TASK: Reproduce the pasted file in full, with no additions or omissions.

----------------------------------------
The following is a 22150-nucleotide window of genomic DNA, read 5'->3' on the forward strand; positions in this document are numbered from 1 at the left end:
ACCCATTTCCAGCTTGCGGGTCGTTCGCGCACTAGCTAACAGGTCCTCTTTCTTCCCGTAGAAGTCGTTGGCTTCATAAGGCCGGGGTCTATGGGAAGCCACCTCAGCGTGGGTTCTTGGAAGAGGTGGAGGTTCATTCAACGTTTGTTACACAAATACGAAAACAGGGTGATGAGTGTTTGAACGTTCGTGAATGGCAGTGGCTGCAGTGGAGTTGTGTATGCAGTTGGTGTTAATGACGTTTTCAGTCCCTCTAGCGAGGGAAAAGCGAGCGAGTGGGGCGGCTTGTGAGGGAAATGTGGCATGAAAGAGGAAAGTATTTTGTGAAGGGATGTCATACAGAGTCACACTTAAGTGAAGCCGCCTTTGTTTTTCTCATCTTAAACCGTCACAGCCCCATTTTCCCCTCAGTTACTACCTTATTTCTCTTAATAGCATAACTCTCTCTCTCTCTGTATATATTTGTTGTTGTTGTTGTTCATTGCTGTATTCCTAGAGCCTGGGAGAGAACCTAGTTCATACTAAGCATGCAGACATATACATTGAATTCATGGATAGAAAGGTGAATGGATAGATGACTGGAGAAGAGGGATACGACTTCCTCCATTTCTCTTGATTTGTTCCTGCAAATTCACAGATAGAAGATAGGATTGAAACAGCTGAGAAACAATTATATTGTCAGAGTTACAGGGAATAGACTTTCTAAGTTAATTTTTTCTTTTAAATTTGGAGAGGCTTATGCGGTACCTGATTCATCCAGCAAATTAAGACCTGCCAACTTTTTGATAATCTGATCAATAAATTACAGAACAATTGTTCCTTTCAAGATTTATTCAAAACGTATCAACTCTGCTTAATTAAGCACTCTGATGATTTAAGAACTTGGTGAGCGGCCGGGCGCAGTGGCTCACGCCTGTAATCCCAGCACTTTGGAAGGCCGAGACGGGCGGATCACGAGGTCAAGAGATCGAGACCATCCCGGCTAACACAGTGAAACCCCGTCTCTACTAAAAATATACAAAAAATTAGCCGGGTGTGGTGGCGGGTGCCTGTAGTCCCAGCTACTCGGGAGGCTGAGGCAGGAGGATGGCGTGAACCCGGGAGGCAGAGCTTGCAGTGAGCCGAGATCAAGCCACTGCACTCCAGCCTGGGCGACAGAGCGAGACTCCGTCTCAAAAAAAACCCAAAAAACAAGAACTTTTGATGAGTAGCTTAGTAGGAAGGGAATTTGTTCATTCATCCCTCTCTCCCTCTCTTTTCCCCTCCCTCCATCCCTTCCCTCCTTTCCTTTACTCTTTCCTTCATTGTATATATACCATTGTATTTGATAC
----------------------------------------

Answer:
The following is a 22150-nucleotide window of genomic DNA, read 5'->3' on the forward strand; positions in this document are numbered from 1 at the left end:
ACCCATTTCCAGCTTGCGGGTCGTTCGCGCACTAGCTAACAGGTCCTCTTTCTTCCCGTAGAAGTCGTTGGCTTCATAAGGCCGGGGTCTATGGGAAGCCACCTCAGCGTGGGTTCTTGGAAGAGGTGGAGGTTCATTCAACGTTTGTTACACAAATACGAAAACAGGGTGATGAGTGTTTGAACGTTCGTGAATGGCAGTGGCTGCAGTGGAGTTGTGTATGCAGTTGGTGTTAATGACGTTTTCAGTCCCTCTAGCGAGGGAAAAGCGAGCGAGTGGGGCGGCTTGTGAGGGAAATGTGGCATGAAAGAGGAAAGTATTTTGTGAAGGGATGTCATACAGAGTCACACTTAAGTGAAGCCGCCTTTGTTTTTCTCATCTTAAACCGTCACAGCCCCATTTTCCCCTCAGTTACTACCTTATTTCTCTTAATAGCATAACTCTCTCTCTCTCTGTATATATTTGTTGTTGTTGTTGTTCATTGCTGTATTCCTAGAGCCTGGGAGAGAACCTAGTTCATACTAAGCATGCAGACATATACATTGAATTCATGGATAGAAAGGTGAATGGATAGATGACTGGAGAAGAGGGATACGACTTCCTCCATTTCTCTTGATTTGTTCCTGCAAATTCACAGATAGAAGATAGGATTGAAACAGCTGAGAAACAATTATATTGTCAGAGTTACAGGGAATAGACTTTCTAAGTTAATTTTTTCTTTTAAATTTGGAGAGGCTTATGCGGTACCTGATTCATCCAGCAAATTAAGACCTGCCAACTTTTTGATAATCTGATCAATAAATTACAGAACAATTGTTCCTTTCAAGATTTATTCAAAACGTATCAACTCTGCTTAATTAAGCACTCTGATGATTTAAGAACTTGGTGAGCGGCCGGGCGCAGTGGCTCACGCCTGTAATCCCAGCACTTTGGAAGGCCGAGACGGGCGGATCACGAGGTCAAGAGATCGAGACCATCCCGGCTAACACAGTGAAACCCCGTCTCTACTAAAAATATACAAAAAATTAGCCGGGTGTGGTGGCGGGTGCCTGTAGTCCCAGCTACTCGGGAGGCTGAGGCAGGAGGATGGCGTGAACCCGGGAGGCAGAGCTTGCAGTGAGCCGAGATCAAGCCACTGCACTCCAGCCTGGGCGACAGAGCGAGACTCCGTCTCAAAAAAAACCCAAAAAACAAGAACTTTTGATGAGTAGCTTAGTAGGAAGGGAATTTGTTCATTCATCCCTCTCTCCCTCTCTTTTCCCCTCCCTCCATCCCTTCCCTCCTTTCCTTTACTCTTTCCTTCATTGTATATATACCATTGTATTTGATAC